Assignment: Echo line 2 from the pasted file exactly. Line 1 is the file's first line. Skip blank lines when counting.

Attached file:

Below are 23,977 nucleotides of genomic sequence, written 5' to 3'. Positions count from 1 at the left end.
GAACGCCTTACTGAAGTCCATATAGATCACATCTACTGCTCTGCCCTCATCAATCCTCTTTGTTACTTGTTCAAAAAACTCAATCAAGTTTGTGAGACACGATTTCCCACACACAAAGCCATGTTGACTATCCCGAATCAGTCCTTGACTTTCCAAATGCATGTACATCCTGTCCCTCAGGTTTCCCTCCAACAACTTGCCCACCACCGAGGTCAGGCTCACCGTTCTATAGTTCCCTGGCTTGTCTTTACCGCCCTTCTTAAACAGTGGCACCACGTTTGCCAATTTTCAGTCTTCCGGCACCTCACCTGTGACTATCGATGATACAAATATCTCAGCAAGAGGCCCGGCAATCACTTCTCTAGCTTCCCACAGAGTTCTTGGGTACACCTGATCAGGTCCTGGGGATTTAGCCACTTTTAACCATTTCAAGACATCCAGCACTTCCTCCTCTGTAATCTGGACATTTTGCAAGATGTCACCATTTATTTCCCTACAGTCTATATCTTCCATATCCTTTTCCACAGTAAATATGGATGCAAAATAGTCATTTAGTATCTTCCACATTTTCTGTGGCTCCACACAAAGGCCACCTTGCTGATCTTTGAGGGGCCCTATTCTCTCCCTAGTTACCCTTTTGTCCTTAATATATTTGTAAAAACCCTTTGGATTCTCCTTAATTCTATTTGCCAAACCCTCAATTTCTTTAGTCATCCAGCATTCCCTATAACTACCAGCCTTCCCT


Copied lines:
GAACGCCTTACTGAAGTCCATATAGATCACATCTACTGCTCTGCCCTCATCAATCCTCTTTGTTACTTGTTCAAAAAACTCAATCAAGTTTGTGAGACACGATTTCCCACACACAAAGCCATGTTGACTATCCCGAATCAGTCCTTGACTTTCCAAATGCATGTACATCCTGTCCCTCAGGTTTCCCTCCAACAACTTGCCCACCACCGAGGTCAGGCTCACCGTTCTATAGTTCCCTGGCTTGTCTTTACCGCCCTTCTTAAACAGTGGCACCACGTTTGCCAATTTTCAGTCTTCCGGCACCTCACCTGTGACTATCGATGATACAAATATCTCAGCAAGAGGCCCGGCAATCACTTCTCTAGCTTCCCACAGAGTTCTTGGGTACACCTGATCAGGTCCTGGGGATTTAGCCACTTTTAACCATTTCAAGACATCCAGCACTTCCTCCTCTGTAATCTGGACATTTTGCAAGATGTCACCATTTATTTCCCTACAGTCTATATCTTCCATATCCTTTTCCACAGTAAATATGGATGCAAAATAGTCATTTAGTATCTTCCACATTTTCTGTGGCTCCACACAAAGGCCACCTTGCTGATCTTTGAGGGGCCCTATTCTCTCCCTAGTTACCCTTTTGTCCTTAATATATTTGTAAAAACCCTTTGGATTCTCCTTAATTCTATTTGCCAAACCCTCAATTTCTTTAGTCATCCAGCATTCCCTATAACTACCAGCCTTCCCT